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HOME  > Past issues  > 2007 August 22 - 28  > Cabinet lineup shows Abe is sticking to his same old policies
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2007 August 22 - 28 [POLITICS]

Cabinet lineup shows Abe is sticking to his same old policies

August 28, 2007
Following a historic defeat in the recent House of Councilors election, Prime Minister Abe Shinzo has claimed that he will radically reshuffle the government. However, the new cabinet lineup that has no freshness completely fails to respond to the electoral verdict because the very person who must resign remains in power.

Pro-constitutional revision forces in key posts

The Liberal Democratic Party’s House of Councilors election platform gave top priority to the task of revising the Constitution. Its devastating defeat, therefore, demonstrated strong public opposition to Abe’s “breaking away from the postwar regime” policy centering on constitutional revision.

However, Abe’s choice for the LDP secretary general was Aso Taro who is serving as the special advisor to the Japan Conference Dietmembers’ Council, a pro-Yasukuni Shrine group calling for a constitutional revision and justifying Japan’s past war of aggression. Abe also appointed many members of the pro-constitutional revision forces, including Yosano Kaoru who compiled the LDP draft constitution, to key posts in his new cabinet. This cabinet reshuffle shows no sign of Abe’s regret for his “breaking away from the postwar regime” policy.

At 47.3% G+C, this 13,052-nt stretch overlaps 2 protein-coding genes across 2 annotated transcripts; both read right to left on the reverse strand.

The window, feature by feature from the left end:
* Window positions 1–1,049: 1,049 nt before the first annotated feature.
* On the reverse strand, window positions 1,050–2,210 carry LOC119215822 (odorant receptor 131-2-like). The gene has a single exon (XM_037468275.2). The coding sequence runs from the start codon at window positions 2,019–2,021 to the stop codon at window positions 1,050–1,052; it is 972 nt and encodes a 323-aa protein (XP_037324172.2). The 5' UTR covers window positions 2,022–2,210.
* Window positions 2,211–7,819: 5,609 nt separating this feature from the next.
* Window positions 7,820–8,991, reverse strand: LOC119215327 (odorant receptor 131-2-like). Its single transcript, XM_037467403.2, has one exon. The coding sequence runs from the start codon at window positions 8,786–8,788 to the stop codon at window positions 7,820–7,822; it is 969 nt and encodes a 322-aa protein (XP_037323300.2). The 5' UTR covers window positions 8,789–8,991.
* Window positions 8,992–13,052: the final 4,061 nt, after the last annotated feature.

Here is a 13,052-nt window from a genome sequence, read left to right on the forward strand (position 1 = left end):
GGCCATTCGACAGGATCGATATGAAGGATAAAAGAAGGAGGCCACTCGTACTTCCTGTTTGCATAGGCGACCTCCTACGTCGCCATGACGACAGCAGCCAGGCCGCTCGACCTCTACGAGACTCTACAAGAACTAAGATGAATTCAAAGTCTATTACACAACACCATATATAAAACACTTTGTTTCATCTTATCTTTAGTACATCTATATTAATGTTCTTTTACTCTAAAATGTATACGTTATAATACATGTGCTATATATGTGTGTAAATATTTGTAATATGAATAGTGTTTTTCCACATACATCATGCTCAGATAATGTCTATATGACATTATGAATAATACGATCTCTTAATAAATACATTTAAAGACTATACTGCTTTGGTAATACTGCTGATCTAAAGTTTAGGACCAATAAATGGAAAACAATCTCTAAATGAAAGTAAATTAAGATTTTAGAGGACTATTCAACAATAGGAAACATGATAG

Aso has gained Abe’s great trust through his activities promoting the “Abe color.” As LDP secretary general, he is expected to play a key role in promoting constitutional revision. Now that the constitutional revision procedures law has been enacted, Abe is attempting to open full-fledged Diet discussions on revision of the Constitution.

Among the 18 Cabinet members including Abe, 12 belong to “pro-Yasukuni” parliamentarian groups, including the Japan Conference Dietmembers’ Council.

Health, Labor, and Welfare Minister Masuzoe Yoichi helped Yosano produce the LDP draft constitution. Masuzoe still serves as acting chair of the LDP’s inner party council on the Constitution established after the enactment of the constitutional revision procedures law.

Five Cabinet members are officials of a parliamentarians’ league for the adoption of a new constitution founded in March and chaired by former Prime Minister Nakasone Yasuhiro.

Stronger inclination for an increase in consumption tax rate

In the House of Councilors election, voters gave severe verdict on the government for exacerbating poverty and widening social gaps through tax increases and adverse revision of social welfare services.

Despite this, Prime Minister Abe reappointed most of the ministers in charge of implementing his “structural reform” policies, revealing Abe’s unwillingness to change his policies. Ishihara Nobuteru, the newly appointed LDP Policy Research Council chair, said, “By no means do the election results show public rejection of deregulation and structural reform policies.”